Walking through a pandemic — study shows people are stepping up

Jory Fulcher, a masters student in human kinetics at the University of Windsor,
walks down her street in South Windsor, Thursday, September 25, 2020. Fulcher
uses a Fitbit to track her walking for a University of Windsor study on walking during
the pandemic. PHOTO BY DAX MELMER /Windsor Star

 

When the pandemic pounced on Windsor in the spring, almost overnight the time spent on physical activity plummeted and the time spent vegging out in front of TV and smartphone screens shot up.

But then something unexpected happened amid all the sedentary self-isolating, according to a University of Windsor study just concluding.

The homebodies began moving, and we started walking — a lot.

“It’s really surprising, and it’s really good news,” said kinesiology professor Sarah Woodruff. “People adapted to this new life.”

Emily Stadder, a masters student in sports management at the
University of Windsor, one of the participants in a study tracking
walking levels during the pandemic, has seen her daily steps
increase by 3,000. PHOTO BY DAX MELMER /Windsor Star

 

Staying physically active became a challenge when gyms and fitness clubs, organized sports, and exercise programs all shut down or were severely curtailed, and people were urged to physically distance and avoid engaging socially.

I’ve seen a large uptick in the number of people walking, especially in my neighbourhood.

Woodruff and doctoral student and study co-leader Paige Coyne found a ready source of subjects to track — more than 130 users of Fitbit, the wristwatch activity tracker that counts the steps the wearer takes. Bonus: the researchers were able to look at activity levels before and after the the start of the COVID-19 health emergency.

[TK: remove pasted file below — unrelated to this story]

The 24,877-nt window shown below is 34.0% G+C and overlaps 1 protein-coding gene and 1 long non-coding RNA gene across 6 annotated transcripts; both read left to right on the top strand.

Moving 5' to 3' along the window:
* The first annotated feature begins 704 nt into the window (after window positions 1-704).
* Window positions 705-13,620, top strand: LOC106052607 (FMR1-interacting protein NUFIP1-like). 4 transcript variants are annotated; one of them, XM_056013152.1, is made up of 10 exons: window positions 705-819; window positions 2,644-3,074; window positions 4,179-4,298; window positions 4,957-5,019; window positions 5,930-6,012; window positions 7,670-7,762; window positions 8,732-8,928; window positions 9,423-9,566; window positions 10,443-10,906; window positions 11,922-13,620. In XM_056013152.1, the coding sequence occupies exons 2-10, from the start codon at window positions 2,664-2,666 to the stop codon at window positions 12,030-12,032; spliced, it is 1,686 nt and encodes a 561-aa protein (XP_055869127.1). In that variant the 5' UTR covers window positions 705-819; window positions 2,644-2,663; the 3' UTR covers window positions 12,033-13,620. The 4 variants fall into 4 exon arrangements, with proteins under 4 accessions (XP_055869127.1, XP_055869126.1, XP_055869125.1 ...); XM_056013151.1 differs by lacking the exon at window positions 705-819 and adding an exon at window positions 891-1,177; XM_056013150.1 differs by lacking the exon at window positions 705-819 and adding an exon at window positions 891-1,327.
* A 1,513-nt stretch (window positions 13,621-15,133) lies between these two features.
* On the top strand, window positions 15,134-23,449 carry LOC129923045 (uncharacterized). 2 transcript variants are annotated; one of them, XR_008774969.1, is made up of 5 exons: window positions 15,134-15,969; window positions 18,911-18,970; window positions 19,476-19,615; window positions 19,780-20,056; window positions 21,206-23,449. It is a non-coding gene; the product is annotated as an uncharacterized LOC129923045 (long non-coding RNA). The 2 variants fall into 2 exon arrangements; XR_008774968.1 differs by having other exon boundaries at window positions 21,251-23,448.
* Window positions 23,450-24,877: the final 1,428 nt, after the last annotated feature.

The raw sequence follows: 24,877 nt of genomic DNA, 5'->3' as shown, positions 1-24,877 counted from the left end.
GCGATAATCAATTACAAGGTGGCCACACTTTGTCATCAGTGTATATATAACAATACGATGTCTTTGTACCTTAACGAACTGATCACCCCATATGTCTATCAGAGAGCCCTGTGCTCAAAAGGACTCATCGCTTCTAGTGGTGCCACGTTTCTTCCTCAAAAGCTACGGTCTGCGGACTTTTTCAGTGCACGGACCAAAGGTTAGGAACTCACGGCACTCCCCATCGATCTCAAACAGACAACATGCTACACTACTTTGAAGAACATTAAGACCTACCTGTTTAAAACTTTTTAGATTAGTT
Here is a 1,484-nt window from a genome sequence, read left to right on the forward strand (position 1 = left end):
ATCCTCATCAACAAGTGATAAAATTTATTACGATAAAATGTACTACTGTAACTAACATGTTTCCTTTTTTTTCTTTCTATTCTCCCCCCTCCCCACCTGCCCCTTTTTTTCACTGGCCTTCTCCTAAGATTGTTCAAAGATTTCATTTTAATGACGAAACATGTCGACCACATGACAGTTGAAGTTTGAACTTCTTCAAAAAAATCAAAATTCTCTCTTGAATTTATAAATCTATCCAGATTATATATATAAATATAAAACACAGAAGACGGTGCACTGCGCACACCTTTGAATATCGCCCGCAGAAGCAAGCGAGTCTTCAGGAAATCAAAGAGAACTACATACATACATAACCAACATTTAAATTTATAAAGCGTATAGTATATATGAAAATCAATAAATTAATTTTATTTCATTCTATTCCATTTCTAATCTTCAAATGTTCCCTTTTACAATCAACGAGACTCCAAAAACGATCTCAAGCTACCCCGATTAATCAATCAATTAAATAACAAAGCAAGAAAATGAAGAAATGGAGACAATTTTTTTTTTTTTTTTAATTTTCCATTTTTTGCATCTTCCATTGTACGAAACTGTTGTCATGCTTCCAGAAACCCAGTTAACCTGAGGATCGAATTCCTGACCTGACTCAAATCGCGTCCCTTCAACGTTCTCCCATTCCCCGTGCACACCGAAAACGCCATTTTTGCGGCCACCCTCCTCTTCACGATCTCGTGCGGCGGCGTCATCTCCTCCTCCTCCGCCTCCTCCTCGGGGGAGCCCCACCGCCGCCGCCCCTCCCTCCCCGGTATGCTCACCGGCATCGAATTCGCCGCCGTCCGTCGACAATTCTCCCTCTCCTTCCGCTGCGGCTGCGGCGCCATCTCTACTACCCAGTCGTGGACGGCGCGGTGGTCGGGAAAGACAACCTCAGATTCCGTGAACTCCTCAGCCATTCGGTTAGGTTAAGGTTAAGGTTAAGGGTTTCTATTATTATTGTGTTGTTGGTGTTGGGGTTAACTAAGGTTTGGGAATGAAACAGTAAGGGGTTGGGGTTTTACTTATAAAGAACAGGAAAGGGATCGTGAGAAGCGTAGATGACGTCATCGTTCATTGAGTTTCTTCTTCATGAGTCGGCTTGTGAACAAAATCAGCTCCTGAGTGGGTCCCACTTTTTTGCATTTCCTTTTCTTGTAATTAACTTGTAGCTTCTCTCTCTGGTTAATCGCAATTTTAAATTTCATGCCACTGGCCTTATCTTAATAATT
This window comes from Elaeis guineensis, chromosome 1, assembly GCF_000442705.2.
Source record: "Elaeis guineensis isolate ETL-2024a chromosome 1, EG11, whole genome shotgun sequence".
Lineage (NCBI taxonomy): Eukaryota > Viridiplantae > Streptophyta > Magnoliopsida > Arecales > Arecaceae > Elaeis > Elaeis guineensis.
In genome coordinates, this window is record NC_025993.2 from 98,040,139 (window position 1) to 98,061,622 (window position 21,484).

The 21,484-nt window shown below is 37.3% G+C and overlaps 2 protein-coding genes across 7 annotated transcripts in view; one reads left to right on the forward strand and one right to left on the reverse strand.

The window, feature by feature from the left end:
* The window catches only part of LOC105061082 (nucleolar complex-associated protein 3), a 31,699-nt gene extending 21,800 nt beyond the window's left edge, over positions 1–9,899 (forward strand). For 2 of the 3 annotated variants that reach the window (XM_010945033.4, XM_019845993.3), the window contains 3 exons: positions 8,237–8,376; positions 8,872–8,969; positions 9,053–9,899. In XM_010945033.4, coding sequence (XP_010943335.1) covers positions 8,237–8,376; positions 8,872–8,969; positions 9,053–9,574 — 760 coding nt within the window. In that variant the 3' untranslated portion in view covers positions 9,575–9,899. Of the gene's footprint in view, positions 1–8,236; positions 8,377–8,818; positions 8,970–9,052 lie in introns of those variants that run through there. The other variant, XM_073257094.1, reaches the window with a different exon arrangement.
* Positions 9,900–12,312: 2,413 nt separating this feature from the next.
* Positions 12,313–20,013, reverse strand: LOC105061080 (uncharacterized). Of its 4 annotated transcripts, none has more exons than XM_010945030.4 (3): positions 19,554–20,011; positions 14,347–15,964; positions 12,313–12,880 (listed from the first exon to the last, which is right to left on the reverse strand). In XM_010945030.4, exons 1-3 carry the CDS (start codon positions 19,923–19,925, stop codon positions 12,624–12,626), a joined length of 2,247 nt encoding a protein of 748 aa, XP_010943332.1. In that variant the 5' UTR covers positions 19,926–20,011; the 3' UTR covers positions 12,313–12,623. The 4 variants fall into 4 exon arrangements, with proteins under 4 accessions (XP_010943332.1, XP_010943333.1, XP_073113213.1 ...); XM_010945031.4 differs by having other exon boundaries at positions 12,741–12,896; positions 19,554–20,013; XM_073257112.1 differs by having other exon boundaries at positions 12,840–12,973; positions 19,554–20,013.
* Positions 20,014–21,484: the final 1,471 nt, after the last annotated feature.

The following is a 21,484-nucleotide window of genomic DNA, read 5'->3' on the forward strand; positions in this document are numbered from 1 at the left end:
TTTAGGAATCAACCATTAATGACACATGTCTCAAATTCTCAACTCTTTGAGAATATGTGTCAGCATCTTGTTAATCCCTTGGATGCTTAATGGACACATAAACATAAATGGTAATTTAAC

No surprise, perhaps, was the big dip noticed in activity at the immediate start of the pandemic, with the average of about 9,000 steps taken per day shrinking down to 8,000 steps. Participants range in age from youngsters to seniors, but Woodruff said the bulk of the study subjects are “middle-aged women” and mostly from Windsor and Essex County.

The biggest surprise, however, is that walking — easy, cheap, accessible to all — appears to have taken off, with the September daily average of the 75 participants who have made it to the six-month point reaching 10,000 steps. Woodruff said the study volunteers didn’t think we’d still be in the thick of a global pandemic half a year later.

“I thought it would be three months max — and here we are, the whole summer gone,” said Emily Stadder, one of the study subjects who is now averaging about 10,000 steps a day, a figure almost 3,000 above her walking level a year ago. When COVID hit, she lost her access to gym and exercise facilities, “my amount of activity went down … my motivation went down,” said the 24-year-old University of Windsor sports management masters student.

Emily Stadder, a masters student in sports management at the
University of Windsor, is pictured with her Fitbit outside
her home in Forest Glade, Thursday, September 25, 2020.
The Fitbit is used to track her walking for a University of